Defining Junior Witter’s style has stumped greater minds than mine. Unorthodox is the ubiquitous descriptive and through generic, probably the most accurate. The former WBC Light-Welterweight champion is almost impossible to pigeon-hole, once the slippery, pitter-patter runner he blossomed into a destructive two fisted puncher but threw in enough disjointed performances to never fully engage the Yorkshire public or television audiences. Now as a former, rather than current World champion the one thing he is, without fear of contradiction, is avoidable. Continue reading “Awkward as ever, Junior Witter speaks out”
Avert your gaze from boxing for too long and the constants, the equilibrium on which your perspective of the sport was founded can quickly be disconnected and deconstructed. The notion that the gnarled, sinewy frame of gravel-voiced trainer Billy Graham will no longer be strapped into the renown body belt (pictured left) for 15 rounds of torment from Ricky Hatton is hard to believe. OK, Graham and Hatton were never Morecombe and Wise, but together they’ve moulded and tuned Hatton’s natural physical prowess and thirst for combat to make both wealthy and respected. Curious timing? Perhaps. Continue reading “Pitt and Aniston, Charles and Diana, now Hatton and Graham…it happens to ’em all in the end”
Scottish lightweight Willie Limond, a capable, diligent but oft undervalued performer, will have to wait a little longer for his moment in the spotlight versus Dmitriy Salita at Madison Square Gardens, as the repercussions of Joe Calzaghe’s wrist injury domino through the postponed September fight-card. Continue reading “Limond a “worthy” foe for Salita”
Most writers will confess to soft spots for certain fighters. I pointed out my own affection to John Ruiz, the most unloved of heavyweights, only this week but the reasoning or events that form and fuel these affiliations are often curious and minuscule. It doesn’t stop at boxing, I always urged old Rex Williams on in the snooker championships because we share a birthday. Tenuous but a rivet-strong bond all the same. Colin Lynes is another fighter for whom I always wish good fortune.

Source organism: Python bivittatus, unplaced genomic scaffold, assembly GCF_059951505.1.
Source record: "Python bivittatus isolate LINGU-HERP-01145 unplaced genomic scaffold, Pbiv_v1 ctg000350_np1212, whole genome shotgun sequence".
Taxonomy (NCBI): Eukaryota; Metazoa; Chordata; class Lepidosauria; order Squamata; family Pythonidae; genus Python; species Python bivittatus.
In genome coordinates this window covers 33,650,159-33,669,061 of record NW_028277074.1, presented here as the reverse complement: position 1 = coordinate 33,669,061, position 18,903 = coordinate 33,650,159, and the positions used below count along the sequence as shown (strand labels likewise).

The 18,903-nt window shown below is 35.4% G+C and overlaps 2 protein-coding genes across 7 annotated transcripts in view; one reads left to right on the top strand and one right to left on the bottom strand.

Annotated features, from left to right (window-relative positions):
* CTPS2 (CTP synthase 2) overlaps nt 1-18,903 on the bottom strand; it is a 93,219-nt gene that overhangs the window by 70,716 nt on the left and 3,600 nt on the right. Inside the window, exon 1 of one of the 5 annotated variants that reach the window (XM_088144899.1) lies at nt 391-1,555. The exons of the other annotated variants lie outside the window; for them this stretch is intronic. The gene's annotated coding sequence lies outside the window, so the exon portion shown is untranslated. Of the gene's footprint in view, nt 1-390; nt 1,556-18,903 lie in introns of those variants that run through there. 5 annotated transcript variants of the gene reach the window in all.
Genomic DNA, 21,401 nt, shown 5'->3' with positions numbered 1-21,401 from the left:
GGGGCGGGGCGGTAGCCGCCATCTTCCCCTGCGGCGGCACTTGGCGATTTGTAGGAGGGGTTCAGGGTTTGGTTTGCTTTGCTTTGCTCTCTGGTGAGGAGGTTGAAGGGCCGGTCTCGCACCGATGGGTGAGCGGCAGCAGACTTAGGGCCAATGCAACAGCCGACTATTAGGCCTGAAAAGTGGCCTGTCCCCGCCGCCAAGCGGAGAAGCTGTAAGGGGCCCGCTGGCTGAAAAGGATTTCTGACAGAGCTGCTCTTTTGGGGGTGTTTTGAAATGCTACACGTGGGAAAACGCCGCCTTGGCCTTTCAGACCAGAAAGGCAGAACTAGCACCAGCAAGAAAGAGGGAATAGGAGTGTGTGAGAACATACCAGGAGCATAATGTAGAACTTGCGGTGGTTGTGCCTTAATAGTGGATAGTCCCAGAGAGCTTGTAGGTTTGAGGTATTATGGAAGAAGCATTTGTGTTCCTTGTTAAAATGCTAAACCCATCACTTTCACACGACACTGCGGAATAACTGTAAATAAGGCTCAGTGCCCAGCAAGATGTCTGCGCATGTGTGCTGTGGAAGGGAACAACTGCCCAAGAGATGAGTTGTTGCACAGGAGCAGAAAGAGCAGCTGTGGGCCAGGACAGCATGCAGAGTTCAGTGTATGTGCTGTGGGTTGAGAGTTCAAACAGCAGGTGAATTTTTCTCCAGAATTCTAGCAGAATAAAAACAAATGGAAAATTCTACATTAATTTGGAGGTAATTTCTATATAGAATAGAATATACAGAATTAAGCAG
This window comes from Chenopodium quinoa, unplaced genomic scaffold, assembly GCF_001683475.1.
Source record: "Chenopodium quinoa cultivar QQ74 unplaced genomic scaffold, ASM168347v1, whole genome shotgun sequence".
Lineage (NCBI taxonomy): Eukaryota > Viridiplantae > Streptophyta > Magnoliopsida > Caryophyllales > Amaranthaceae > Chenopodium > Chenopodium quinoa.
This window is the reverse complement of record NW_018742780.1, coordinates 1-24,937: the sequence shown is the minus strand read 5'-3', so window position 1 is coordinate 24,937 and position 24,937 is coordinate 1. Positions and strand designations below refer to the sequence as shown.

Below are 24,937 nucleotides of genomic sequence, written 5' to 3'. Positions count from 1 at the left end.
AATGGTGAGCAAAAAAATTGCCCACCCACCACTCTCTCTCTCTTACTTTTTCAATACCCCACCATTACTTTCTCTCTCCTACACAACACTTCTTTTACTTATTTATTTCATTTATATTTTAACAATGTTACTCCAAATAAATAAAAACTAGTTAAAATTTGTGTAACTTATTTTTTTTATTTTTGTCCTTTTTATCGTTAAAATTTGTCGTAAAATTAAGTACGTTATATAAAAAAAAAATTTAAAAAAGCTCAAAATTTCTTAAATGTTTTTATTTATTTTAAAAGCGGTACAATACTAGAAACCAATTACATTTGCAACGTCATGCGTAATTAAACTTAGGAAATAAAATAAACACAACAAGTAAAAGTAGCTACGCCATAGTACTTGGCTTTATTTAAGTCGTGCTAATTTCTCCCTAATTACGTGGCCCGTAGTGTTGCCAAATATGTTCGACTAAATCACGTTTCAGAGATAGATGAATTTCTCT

It was painful to view. And my scorecard reflected my desire to prolong the feint hope of Junior Witter finally securing the chance to face arch-rival Ricky Hatton before both got too old or too fat for anyone to care. Placing the credit for the victory at the door of Ricky Hatton, given it was young Timothy Bradley in the ring throwing punches, would be ungracious and unfair but there was certainly a shadow of the wealthy Hitman over the split decision triumph for the American. Continue reading “Hatton v Witter, goes down the ……”
TSS Archive: 18/01/2007
It is a worn analogy to compare boxers with hookers, but for those fighters who eek out a career well beneath the remuneration and spotlight of the bill toppers the cliche undoubtedly has some resonance. Former British title challenger Alan Bosworth is one such heart on his sleeve puncher who walked away from the sport he’s loved and loathed in equal measure for most of his life with precious little to show for the sacrifices he’s made to compete. Continue reading “Archive: Knowing You’re Born: A Boxer’s Tale”
Every one of us lives by certain unfathomable rules; idiosyncratic lines we never venture across. Superstitions or clichés collected from life experience or bestowed from those who formed us. “Never drink in pubs near the market in a strange town” my Dad always implored, a directive I wish I’d adhered to when I was in Stoke-On-Trent in the early nineties but that’s another story.
Regulars will notice this site has become dormant of late, a case of poor timing given the buoyancy of the sport. In a bid to maintain currency and to showcase a broader range of opinion pieces I invited submissions from those contemporaries for whom I have respect and who I believed would provide entertaining and challenging copy for the growing readership. The first of these Guest pieces is from Andrew Mullinder, taking up the thorny and topical issue of booing National Anthems.
Continue reading “Guest: From boos to boohoo”
Any film starring Matt Damon is usually high quality viewing, OK, granted Ocean’s 12 was dismal but typically Damon played the role amidst the self-indulgent script with his usual class. The news he is to star alongside Mark Wahlberg in a story chronicling the rise of Irish Micky Ward to championship fights is welcomed by me. Continue reading “The Fighter: Micky Ward’s Story”